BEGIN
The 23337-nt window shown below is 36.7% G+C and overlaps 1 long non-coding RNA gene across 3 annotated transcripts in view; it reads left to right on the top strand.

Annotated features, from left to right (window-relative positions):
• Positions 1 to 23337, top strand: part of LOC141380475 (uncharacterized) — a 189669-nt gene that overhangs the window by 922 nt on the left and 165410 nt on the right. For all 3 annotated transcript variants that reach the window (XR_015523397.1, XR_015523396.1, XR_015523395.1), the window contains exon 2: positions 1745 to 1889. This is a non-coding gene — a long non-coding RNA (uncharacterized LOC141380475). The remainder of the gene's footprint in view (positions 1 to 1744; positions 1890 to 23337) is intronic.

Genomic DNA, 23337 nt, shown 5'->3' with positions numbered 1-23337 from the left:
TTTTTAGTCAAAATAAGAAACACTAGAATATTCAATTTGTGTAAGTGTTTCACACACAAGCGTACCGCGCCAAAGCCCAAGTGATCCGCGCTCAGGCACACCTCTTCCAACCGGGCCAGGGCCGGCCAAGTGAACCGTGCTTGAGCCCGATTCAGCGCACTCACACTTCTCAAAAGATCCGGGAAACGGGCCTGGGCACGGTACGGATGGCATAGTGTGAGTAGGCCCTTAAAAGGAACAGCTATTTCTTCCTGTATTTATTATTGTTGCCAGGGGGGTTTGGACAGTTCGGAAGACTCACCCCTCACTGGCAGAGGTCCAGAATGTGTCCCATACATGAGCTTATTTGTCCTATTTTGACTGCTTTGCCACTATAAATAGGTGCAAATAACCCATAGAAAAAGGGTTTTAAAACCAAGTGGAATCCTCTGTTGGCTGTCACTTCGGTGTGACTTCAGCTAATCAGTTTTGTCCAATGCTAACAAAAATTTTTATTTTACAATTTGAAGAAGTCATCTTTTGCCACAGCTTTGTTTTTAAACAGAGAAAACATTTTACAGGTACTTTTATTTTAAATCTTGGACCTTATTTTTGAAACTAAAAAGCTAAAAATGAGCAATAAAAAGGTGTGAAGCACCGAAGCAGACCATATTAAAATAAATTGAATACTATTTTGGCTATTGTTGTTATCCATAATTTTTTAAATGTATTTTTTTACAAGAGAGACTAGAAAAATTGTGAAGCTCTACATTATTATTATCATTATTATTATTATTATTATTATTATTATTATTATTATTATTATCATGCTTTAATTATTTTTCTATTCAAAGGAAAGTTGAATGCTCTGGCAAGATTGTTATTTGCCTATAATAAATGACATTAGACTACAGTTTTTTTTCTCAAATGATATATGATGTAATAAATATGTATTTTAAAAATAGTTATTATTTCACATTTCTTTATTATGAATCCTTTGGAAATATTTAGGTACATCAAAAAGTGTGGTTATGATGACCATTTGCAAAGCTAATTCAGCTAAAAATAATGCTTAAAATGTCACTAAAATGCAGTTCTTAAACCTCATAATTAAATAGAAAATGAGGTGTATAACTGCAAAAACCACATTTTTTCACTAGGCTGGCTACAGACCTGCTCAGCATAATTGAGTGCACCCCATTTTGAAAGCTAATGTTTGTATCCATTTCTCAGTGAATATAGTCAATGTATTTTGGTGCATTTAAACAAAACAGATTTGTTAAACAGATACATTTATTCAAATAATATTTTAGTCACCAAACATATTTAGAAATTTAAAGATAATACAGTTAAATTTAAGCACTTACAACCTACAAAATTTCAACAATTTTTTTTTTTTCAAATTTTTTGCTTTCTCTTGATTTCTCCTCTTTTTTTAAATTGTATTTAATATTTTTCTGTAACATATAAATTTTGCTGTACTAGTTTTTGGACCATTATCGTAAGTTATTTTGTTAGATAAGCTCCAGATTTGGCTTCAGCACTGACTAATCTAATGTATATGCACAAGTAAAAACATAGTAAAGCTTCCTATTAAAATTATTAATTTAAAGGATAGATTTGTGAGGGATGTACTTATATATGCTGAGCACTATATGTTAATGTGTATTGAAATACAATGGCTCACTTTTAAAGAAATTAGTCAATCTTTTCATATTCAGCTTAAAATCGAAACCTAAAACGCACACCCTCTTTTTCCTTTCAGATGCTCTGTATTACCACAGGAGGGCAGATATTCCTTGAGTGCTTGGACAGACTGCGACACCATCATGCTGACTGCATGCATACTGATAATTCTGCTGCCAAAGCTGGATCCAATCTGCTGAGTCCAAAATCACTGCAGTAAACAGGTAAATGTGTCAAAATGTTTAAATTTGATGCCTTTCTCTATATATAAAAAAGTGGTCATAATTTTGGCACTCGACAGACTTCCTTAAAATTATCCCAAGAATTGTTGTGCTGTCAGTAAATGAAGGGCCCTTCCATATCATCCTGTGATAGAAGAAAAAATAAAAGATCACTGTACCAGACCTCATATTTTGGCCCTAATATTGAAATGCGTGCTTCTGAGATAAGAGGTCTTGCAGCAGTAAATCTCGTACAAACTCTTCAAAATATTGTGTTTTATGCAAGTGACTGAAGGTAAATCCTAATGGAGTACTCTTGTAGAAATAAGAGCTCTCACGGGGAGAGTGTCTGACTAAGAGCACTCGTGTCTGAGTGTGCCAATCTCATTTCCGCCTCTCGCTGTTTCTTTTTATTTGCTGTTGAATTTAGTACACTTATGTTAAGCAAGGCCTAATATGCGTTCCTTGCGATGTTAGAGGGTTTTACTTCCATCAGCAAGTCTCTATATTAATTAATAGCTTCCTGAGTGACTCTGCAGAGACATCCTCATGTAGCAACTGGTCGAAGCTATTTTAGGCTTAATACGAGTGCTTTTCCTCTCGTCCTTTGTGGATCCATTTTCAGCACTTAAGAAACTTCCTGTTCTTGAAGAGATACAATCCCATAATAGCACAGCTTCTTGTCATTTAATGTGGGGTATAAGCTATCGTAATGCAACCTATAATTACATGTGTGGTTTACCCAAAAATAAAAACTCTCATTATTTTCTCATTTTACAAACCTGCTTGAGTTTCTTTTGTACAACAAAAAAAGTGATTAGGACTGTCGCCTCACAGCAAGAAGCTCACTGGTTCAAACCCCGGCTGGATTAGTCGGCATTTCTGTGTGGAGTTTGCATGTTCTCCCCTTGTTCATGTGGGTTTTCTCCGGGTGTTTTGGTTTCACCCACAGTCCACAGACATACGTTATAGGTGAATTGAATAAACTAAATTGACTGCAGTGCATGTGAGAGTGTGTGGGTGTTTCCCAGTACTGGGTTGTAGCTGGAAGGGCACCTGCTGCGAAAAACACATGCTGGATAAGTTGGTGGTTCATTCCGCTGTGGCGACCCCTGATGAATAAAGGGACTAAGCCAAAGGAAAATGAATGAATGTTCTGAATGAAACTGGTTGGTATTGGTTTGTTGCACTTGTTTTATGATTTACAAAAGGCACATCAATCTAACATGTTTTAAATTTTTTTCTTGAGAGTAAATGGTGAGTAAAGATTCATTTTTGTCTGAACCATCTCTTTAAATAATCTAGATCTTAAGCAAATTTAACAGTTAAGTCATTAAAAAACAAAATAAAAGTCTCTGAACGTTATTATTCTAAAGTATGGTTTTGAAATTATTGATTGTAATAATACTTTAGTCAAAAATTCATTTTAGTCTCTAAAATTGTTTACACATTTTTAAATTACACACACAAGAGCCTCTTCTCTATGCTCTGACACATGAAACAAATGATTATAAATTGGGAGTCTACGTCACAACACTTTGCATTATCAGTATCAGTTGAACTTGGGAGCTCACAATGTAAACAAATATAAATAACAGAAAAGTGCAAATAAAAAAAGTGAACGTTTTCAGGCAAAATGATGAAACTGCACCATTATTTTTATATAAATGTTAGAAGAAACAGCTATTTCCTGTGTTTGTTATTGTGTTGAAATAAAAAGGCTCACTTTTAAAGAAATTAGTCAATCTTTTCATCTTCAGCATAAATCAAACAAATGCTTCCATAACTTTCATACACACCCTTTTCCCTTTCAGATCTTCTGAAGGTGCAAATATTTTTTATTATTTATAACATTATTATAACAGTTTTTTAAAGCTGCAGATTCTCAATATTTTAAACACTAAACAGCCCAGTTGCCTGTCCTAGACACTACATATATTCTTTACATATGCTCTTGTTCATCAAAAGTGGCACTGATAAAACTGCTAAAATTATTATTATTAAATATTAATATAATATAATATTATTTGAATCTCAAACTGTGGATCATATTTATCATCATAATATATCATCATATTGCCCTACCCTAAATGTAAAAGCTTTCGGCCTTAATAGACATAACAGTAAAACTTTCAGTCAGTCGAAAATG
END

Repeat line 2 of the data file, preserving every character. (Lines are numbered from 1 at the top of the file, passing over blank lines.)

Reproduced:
Annotated features, from left to right (window-relative positions):